FICTION

The Lost Get-Back Boogie , by James Lee Burke (Holt, $8.95). James Lee Burke's powerful, gripping novel begins on the day that Iry Paret, Korean war vet and some-time country musician, gets out of a Louisiana prison after serving two years for manslaughter. His father is dying of cancer and his brother and sister -- one in advertising, the other married to a rich lawyer -- can't understand why he wants to go back to playing the guitar in roadside taverns. So Paret leaves the bayou country and heads north to Montana, where a friend from prison, Buddy Riordan, lives on his father's ranch. But instead of finding new hope on his journey west, Paret only finds more trouble -- Riordan's father is fighting the owners of a pollution-causing paper mill, and the townspeople fear they will lose their jobs. Burke's prose is by turns taut and poetic and his portrait of a fundamentally decent man trying to do right -- but too often only able to do wrong -- is riveting.

The Weather and Women Treat Me Fair , by Percival Everett (August House, P.O. Box 3223, Little Rock, Ark. 72203; $6.95). In this collection of short stories, Percival Everett, the author of the novels Suder, Walk Me to the Distance and Cutting Lisa gives us the real and the exaggerated, the painful and the poignant. His characters are cowboys and painters, police and artists. In "A Real Hard Rain," a man who has bought a house on a hill feels vindicated when he and his family seem to be the only survivors of a state-wide flood. In "Cha'con, Cha'con," a scarred Mexican tough kills himself because he believes he has two sides -- one pure and good, the other evil and ugly. And in "Nice White People," a naive couple intent on going back to the land get bad advice from their Indian neighbors about rabbits, horses and weather.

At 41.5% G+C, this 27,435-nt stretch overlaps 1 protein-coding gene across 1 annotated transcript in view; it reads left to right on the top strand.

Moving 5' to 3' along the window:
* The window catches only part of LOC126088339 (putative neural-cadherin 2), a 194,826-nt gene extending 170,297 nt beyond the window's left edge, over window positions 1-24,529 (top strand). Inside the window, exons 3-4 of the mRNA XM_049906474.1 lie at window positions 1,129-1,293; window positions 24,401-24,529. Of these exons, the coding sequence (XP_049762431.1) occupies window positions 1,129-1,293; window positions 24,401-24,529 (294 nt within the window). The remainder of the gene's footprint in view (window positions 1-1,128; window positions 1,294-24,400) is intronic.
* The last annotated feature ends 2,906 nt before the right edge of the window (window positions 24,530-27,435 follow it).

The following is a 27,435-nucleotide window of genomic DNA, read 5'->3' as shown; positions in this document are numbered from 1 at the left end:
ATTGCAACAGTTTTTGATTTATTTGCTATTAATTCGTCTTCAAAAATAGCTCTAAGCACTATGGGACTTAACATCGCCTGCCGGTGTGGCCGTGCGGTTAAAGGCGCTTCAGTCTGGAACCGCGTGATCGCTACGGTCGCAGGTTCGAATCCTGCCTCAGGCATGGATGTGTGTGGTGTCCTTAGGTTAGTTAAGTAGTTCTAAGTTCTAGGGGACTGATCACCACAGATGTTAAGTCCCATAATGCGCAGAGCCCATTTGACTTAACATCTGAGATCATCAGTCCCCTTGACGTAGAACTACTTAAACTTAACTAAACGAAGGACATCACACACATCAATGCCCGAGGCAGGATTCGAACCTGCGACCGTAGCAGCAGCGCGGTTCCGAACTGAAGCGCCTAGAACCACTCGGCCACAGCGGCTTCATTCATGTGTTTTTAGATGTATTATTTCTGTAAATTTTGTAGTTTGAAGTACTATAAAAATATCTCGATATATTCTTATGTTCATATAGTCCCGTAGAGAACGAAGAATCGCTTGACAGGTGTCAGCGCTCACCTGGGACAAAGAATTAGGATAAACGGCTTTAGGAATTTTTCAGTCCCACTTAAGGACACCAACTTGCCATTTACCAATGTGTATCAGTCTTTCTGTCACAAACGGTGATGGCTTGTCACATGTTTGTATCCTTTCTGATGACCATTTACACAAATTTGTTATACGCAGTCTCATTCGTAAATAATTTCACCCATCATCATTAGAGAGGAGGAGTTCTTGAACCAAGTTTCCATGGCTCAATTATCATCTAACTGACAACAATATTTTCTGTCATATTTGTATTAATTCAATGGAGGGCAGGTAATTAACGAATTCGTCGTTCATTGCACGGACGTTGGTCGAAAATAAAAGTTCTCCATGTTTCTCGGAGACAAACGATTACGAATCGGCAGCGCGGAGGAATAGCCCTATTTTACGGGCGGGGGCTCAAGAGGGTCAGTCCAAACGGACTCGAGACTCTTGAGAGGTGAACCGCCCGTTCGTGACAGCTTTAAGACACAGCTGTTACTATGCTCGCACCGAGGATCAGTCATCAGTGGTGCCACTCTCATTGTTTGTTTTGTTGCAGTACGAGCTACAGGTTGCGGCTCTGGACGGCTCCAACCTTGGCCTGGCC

Flight of the Intruder , by Stephen Coonts (Pocket Books, $4.95). Lt. Jake "Cool Hand" Grafton can land his A-6 Intruder on the heaving deck of an aircraft carrier in 2 1/2 seconds; he can fly his fighter-bomber through a deadly wall of North Vietnamese surface-to-air missiles; and he can hit his target and return safely to ship. What he cannot do is see any sense in brave men being prevented from trying to win a bad war. Written by a former naval aviator, this first novel speaks movingly of the beauty of flight and the terror of aerial combat.

Yellowfish , by John Keeble (Perennial, $8.95). This adventure novel about the smuggling of would-be immigrants from China into the United States is rich in regional lore and offbeat meditations. The region in question is the Pacific Northwest -- the aliens are in Vancouver and desirous of landing in San Francisco -- and much of the lore pertains to its geology and Indian tribes. One of the most intriguing meditations is entertained by a man skeptical of Howard Hughes' existence until he sees a photograph of Jane Russell in her prime; her expression persuades him that she has seen and been victimized by the legendary tycoon's "big Puritanical mechanical hustle." When first published in 1981, the book won plaudits from practitioners of mainstream and minimalist fiction alike.

NONFICTION

The Best of Photojournalism 12

(Running Press, $14.95). Here are more than 200 pages of photographs, presented by the National Press Photographers Association and the University of Missouri School of Journalism as the best of the year. An astonishing range is depicted here; there are photographs to make you laugh, cry, grow angry, mourn and wonder. Among the most moving: a photo-feature about an Indian family that lives on the streets of Calcutta; another on a girl who suffers from a rare disease that left her, at age 6, only 2 feet tall and weighing only 8 pounds; and another on life in Tunica County, Mississippi, one of the poorest counties in the U.S.

Diamonds Are Forever: Artists and Writers on Baseball , edited by Peter H. Gordon, with Sydney Waller and Paul Weinman, with an introduction by Donald Hall (Chronicle Books, 1 Hallidie Plaza, San Francisco, Calif. 94102; $18.95). Ninety artists and 55 writers are featured in this book, a companion to an exhibition organized by the New York State Museum and the Smithsonian Institution Traveling Exhibition Service. It is a fitting tribute to the summer game. Included are John Updike's meditation on Ted Williams' last game, "Hub Fans Bid Kid Adieu"; excerpts from Hemingway's The Old Man and the Sea, William Kennedy's Ironweed, Roger Kahn's The Boys of Summer and Philip Roth's Portnoy's Complaint. The art ranges from an 1870s painting, Brooklyn Baltics vs. Liberty Nine of New Brunswick, by an anonymous artist to Howardena Pinkell's 1970s Baseball Series: Video Drawing and William King's 1986 red vinyl sculpture Self as Doubleday. You can thumb through this book greedily or sit and savor it; either way there always seems to be one more treasure.